When The Arcade Fire won the Grammy for Album of the Year in 2011, it was a historic win for the Canadian music industry. Grammys are meant to crown the best of the best in music and for that year our very own Arcade Fire were it. But amidst the industry back-slapping and chants of "we're number one" from muso-journalists, I remained unusually quiet.
You see, Grammy or no Grammy, Arcade Fire are a damn good band, but they're not the best band in the world. In fact, no matter what transitory trophy is presented to knight whichever best band in the world, chances are they'll always get it wrong.
That's because the best band in world aren't from Los Angeles or New York or London or Montreal. The best band in the world are from Oslo, Norway and they're called Turbonegro.
Back in 1998, while I was on tour with the New Bomb Turks, their bassist Matt Reber and guitarist Jim Weber kept raving about this band they had just played with in Europe called Turbonegro. I immediately raised an eyebrow and interrupted with a "Turbo-What?"
They were unfazed and played me their Apocalypse Dudes album. The band photos of six eyeliner wearing bearded dudes were kinda sinister, and I rated it a pretty darn good punk rock album, but that was it. Fast forward to 2002, standing amongst a rain-soaked crowd at the Hultsfred Festival in Sweden getting ready to witness the Turbonegro reunion with their then-newly clean and sober singer, Hank Von Helvete, I couldn't help but get caught up in the frenzy. When the band hit the stage, everything jigsawed into place like it was being orchestrated by some death punk Keyser Soze. I got it. And from that moment on I've been a Turbonegro devotee.
Their 2003 return album Scandinavian Leather had the band hitting the streets with a renewed vigour, making up for lost time and garnering fans like Jello Biafra and James Hetfield. Their brand of punk rock, that they christened "Death Punk," was a homoerotic, biker/sailor, denim 'n' leather goulash, with songs about prostitution, anal sex and... pizza. Think Alice Cooper meets The Ramones with simple hooks and hummable melodies and you're getting close. But, unlike The Ramones, Turbonegro's lyrical themes will have them banned from Starbucks outlets for a long time to come. Sure, Joey sang about sniffin' glue, but Turbonegro's most popular song is called "I Got Erection." Getting it now?
Years of touring abroad has made me aware of the wide dichotomy between the music tastes in North America and Europe. And while music pundits and punters alike have lined up to touch the hem of Justin Vernon's gown on this side of the Atlantic, the denim jacket and sailor's cap-wearing members of Turbojugend, the worldwide fan club of Turbonegro, have lined the streets prostrated in reverence to the Sailor Men of Oslo everywhere else.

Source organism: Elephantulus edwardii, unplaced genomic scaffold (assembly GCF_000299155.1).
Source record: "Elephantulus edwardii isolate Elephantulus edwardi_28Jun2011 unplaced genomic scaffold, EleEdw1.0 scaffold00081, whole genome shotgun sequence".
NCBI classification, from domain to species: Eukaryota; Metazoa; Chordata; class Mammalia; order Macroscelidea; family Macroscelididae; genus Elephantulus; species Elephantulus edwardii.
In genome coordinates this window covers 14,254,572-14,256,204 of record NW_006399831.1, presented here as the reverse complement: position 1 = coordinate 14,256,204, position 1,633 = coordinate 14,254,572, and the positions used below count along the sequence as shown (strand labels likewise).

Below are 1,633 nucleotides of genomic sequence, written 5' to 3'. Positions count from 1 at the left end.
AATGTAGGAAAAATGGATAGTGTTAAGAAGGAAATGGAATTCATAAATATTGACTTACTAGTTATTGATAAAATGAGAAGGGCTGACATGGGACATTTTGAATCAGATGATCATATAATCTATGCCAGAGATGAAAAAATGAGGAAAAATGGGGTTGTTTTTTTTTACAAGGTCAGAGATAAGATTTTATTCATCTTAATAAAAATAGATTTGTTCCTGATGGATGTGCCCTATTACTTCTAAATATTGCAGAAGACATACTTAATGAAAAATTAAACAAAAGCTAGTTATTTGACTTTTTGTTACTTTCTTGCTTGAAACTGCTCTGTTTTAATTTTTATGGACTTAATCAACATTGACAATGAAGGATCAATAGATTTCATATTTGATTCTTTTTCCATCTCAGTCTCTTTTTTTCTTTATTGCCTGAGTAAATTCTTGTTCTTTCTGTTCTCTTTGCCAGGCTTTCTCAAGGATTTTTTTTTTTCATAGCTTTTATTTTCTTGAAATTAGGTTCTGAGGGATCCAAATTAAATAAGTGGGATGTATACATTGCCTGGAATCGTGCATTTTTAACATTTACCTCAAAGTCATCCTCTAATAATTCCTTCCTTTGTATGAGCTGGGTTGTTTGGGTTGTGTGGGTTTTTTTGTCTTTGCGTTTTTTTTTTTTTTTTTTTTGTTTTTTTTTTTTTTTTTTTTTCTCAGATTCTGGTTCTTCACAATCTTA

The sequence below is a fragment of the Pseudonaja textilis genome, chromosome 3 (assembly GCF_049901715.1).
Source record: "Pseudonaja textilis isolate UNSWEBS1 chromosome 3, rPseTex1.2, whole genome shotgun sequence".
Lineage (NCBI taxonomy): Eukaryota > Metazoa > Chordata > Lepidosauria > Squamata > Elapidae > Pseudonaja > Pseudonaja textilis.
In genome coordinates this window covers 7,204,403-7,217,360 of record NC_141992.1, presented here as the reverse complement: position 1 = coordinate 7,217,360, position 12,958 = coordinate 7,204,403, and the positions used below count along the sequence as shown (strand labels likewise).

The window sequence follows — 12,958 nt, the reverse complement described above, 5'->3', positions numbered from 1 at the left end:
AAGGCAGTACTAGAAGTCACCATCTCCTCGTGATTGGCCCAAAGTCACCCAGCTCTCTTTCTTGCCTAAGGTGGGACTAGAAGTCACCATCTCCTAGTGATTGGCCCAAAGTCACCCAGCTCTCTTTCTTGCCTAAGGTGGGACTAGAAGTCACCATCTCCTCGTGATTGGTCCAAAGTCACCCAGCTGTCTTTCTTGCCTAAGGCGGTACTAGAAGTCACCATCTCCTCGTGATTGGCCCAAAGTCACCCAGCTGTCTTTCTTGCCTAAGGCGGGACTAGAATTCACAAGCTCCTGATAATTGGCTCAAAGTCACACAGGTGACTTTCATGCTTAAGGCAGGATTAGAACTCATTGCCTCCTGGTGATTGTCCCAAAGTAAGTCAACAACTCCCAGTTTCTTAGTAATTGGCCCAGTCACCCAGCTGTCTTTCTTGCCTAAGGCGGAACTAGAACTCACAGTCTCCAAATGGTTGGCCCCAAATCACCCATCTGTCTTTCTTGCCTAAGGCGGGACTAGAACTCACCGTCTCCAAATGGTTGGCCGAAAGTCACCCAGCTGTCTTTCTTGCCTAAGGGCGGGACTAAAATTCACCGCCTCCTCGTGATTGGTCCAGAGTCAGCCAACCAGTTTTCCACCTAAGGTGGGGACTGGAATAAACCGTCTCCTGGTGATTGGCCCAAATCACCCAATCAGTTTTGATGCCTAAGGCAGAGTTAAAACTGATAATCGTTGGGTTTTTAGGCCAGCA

When I first met Turbonegro bassist, Happy Tom (The Happy Sailor Man), he told me that "KISS have an army, but we have a navy!" He said it to me dead in the eye, fisting the air. It was irresistible. How do you not fall in love with a band after that? Original singer Hank Von Helvete recently relinquished his spot as frontman to Tony "Duke of Nothing" Sylvestor, for their supreme 2012 comeback record, Sexual Harassment.
This has left the Norwegians bruised, but still back in full force to vex and peeve. It should be noted that Helvete is one of the greatest frontman that music has ever produced and I put him in the same league as Iggy Pop, Paul Stanley, Axl Rose, Ozzy Osbourne and Lemmy Kilmister. His absence from the fold is gravely missed, but Turbonegro's sum parts are greater than their whole and trudge on they will.
It might sound cliche, but the one fast rule I always clung to when searching out music, throughout my teens into adulthood was that it needed to have a degree of danger. Whether it was KISS, Black Flag, Motorhead, Public Enemy, Diamanda Galas, The Boredoms or John Coltrane, to turn something as intangible and abstract as music into something with an edge of menace was always attractive to me. Nowadays, though, we're amidst what people have called an indie rock renaissance that espouse bookish bands like The Decemberists and Death Cab for Cutie. It just seems to me that everyone and their mom swallowed a Matrix-style blue pill in a Jim Jones/"Shiny Happy People"/Little House on the Prairie-style attempt to marginalize music like "Ace Of Spades," "Annihilate This Week" and "She Watch Channel Zero." Not on my watch.
Over the years, it's only natural that my fandom for bands -- the ability to get excited about anything new -- comes with diminishing returns. However, every so often there's a band that will reignite that wide-eyed fervor I had when I was discovering music as a teenager. I would venture to say that there's an even greater, even desperate, eagerness to continue stoking those musical passions when everyone else around me seems to not care so much anymore.
Turbonegro are in that select group (that includes Grand Magus, Middle Class Rut, Shining (Norge), The Doomriders, Danava and Church of Misery). And as I watched them play with dropped jaw just this past Friday in Dortmund, Germany, right before I got ready to follow them on stage, I knew that the red pill path that I had chosen was the correct one and couldn't help but "Shake My Shit Machine."
Denim Demons, Unite! Remain Untamed! Darkness Forever!